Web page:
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Core Poverty, Vagueness and Adaptation: A New Methodology and Some Results for South Africa


  • David A Clark
  • Mozaffar Qizilbash


Amartya Sen has argued that poverty is a vague concept. This paper develops a methodology for applying a framework which uses a 'supervaluationist' account of vagueness in the context of poverty. Within this framework people or households are termed 'core poor' if there is no ambiguity about whether or not they are poor. The framework is applied using data from a survey on the 'Essentials of Life' conducted in three locations in South Africa in 2001. The methodology relates the data to the framework using an insight of Max Black's. While the application of the methodology is, in its very nature, somewhat arbitrary, we illustrate how it can lead to an estimate of core poverty which differs from standard measures of the 'ultra-poor' and 'most deprived'. Finally, the possibility that respondents may have adapted to their living conditions is investigated. A first look at the data does not provide conclusive evidence of such adaptation.

Suggested Citation

  • David A Clark & Mozaffar Qizilbash, 2008. "Core Poverty, Vagueness and Adaptation: A New Methodology and Some Results for South Africa," Journal of Development Studies, Taylor & Francis Journals, vol. 44(4), pages 519-544, April.
  • Handle: RePEc:taf:jdevst:v:44:y:2008:i:4:p:519-544
    DOI: 10.1080/00220380801980855

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    Blog mentions

    As found by, the blog aggregator for Economics research:
    1. #HEJC for 17/10/2013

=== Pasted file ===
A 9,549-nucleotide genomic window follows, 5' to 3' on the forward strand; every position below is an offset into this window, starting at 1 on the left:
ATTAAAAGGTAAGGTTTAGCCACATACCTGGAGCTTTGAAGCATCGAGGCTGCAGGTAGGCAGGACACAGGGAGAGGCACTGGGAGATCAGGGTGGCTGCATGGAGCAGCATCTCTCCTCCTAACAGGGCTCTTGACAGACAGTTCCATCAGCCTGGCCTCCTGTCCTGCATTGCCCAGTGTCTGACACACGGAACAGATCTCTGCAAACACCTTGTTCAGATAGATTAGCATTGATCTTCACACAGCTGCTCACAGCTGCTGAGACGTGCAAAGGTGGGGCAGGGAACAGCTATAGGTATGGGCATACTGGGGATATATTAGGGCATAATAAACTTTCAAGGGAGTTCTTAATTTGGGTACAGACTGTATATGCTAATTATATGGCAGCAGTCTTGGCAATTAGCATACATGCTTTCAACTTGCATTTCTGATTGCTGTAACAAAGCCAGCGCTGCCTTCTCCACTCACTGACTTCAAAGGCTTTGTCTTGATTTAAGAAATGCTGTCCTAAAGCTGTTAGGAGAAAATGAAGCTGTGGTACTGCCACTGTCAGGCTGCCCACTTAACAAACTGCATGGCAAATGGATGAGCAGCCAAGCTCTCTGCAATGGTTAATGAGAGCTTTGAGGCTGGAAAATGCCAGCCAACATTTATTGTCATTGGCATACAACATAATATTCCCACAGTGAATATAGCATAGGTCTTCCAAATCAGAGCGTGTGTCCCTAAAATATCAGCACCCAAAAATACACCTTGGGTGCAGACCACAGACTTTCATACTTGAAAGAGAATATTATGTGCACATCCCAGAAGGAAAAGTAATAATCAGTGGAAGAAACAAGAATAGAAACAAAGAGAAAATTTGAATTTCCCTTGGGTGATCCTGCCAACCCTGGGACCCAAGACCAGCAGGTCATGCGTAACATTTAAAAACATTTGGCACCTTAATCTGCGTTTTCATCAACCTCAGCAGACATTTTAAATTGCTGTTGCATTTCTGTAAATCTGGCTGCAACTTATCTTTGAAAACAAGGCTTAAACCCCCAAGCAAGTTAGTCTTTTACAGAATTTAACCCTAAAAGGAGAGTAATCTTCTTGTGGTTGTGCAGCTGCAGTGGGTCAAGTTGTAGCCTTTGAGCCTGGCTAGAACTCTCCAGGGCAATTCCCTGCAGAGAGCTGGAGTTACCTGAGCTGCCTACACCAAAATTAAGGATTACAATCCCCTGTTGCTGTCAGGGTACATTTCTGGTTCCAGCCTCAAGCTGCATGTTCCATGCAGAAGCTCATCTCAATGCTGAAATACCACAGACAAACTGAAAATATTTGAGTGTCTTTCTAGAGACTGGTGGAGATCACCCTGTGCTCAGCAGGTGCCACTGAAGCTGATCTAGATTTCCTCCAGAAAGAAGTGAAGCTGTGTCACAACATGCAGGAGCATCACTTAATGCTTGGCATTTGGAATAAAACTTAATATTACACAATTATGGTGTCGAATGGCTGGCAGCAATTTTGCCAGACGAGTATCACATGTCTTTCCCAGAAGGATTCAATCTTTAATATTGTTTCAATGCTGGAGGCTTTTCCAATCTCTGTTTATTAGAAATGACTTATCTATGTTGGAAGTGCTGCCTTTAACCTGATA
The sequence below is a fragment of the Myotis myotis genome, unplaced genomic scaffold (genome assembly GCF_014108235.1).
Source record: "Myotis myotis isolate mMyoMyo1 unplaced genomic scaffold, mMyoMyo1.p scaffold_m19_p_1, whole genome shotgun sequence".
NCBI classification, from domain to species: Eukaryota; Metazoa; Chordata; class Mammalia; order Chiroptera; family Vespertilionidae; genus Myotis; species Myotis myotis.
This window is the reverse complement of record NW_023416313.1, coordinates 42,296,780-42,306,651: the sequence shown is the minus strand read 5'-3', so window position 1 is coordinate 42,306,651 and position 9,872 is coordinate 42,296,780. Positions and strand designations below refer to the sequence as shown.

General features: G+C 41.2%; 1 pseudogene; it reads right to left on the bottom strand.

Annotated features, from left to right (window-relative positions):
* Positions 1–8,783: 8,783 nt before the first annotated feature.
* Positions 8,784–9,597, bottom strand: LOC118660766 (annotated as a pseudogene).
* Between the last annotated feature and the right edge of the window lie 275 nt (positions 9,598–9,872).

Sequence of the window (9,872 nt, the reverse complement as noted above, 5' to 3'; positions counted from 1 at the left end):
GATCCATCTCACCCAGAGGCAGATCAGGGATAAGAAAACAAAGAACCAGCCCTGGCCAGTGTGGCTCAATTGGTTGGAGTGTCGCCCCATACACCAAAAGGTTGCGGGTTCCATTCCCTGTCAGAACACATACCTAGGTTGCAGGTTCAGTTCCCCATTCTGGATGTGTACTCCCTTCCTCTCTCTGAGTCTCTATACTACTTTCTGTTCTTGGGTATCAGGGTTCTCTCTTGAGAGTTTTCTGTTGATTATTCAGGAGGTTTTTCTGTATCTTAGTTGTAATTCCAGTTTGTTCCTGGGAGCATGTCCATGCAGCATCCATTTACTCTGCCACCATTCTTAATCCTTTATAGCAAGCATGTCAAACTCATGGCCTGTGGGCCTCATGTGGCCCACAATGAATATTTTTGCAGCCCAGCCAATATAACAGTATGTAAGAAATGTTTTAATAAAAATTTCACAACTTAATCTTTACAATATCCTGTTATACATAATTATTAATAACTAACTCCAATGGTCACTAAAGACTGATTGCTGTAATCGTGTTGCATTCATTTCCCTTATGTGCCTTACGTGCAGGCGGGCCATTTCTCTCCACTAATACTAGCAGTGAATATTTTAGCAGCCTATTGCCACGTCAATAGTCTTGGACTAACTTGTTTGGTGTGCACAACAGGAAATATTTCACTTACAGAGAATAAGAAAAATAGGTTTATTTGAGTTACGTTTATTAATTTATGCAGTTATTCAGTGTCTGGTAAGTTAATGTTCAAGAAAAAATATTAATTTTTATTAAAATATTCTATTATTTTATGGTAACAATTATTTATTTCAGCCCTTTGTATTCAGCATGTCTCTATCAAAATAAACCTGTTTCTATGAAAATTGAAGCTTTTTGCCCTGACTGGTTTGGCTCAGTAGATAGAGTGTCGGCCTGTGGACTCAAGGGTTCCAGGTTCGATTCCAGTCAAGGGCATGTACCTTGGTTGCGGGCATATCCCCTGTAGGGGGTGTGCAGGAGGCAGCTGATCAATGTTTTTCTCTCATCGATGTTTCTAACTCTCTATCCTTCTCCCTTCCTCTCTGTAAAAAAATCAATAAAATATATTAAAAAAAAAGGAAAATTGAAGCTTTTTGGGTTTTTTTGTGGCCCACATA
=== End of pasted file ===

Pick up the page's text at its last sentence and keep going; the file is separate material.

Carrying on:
by paulmitchell1 in The Academic Health Economists' Blog on 2013-10-10 10:30:39


    Citations are extracted by the CitEc Project, subscribe to its RSS feed for this item.

    Cited by:

    1. Vincenzo Mauro & Mario Biggeri & Filomena Maggino, 2018. "Measuring and Monitoring Poverty and Well-Being: A New Approach for the Synthesis of Multidimensionality," Social Indicators Research: An International and Interdisciplinary Journal for Quality-of-Life Measurement, Springer, vol. 135(1), pages 75-89, January.
    2. Esposito, Lucio & Kebede, Bereket & Maddox, Bryan, 2011. "Literacy Practices and Schooling: A Case Study from Mozambique," World Development, Elsevier, vol. 39(10), pages 1796-1807.
    3. Ambra Poggi, 2012. "Public jobs and capabilities: the case of the Italian waste sector," LABORatorio R. Revelli Working Papers Series 127, LABORatorio R. Revelli, Centre for Employment Studies.
    4. Ronelle Burger & Servaas Berg & Sarel Walt & Derek Yu, 2017. "The Long Walk: Considering the Enduring Spatial and Racial Dimensions of Deprivation Two Decades After the Fall of Apartheid," Social Indicators Research: An International and Interdisciplinary Journal for Quality-of-Life Measurement, Springer, vol. 130(3), pages 1101-1123, February.
    5. Mitchell, Paul Mark & Roberts, Tracy E. & Barton, Pelham M. & Coast, Joanna, 2015. "Assessing sufficient capability: A new approach to economic evaluation," Social Science & Medicine, Elsevier, vol. 139(C), pages 71-79.
    6. David A. Clark, 2007. "Adaptation, Poverty and Well-Being: Some Issues and Observations with Special Reference to the Capability Approach and Development Studies," Economics Series Working Papers GPRG-WPS-081, University of Oxford, Department of Economics.
    7. Sung-Geun Kim, 2016. "What Have We Called as “Poverty”? A Multidimensional and Longitudinal Perspective," Social Indicators Research: An International and Interdisciplinary Journal for Quality-of-Life Measurement, Springer, vol. 129(1), pages 229-276, October.
    8. Joe Devine & Timothy Hinks & Arif Naveed, 2019. "Happiness in Bangladesh: The Role of Religion and Connectedness," Journal of Happiness Studies, Springer, vol. 20(2), pages 351-371, February.
    9. Biggeri, Mario & Clark, David A. & Ferrannini, Andrea & Mauro, Vincenzo, 2019. "Tracking the SDGs in an ‘integrated’ manner: A proposal for a new index to capture synergies and trade-offs between and within goals," World Development, Elsevier, vol. 122(C), pages 628-647.
    10. David Alexander Clark, 2011. "Adaptation and development: issues, evidence and policy relevance," Global Development Institute Working Paper Series 15911, GDI, The University of Manchester.

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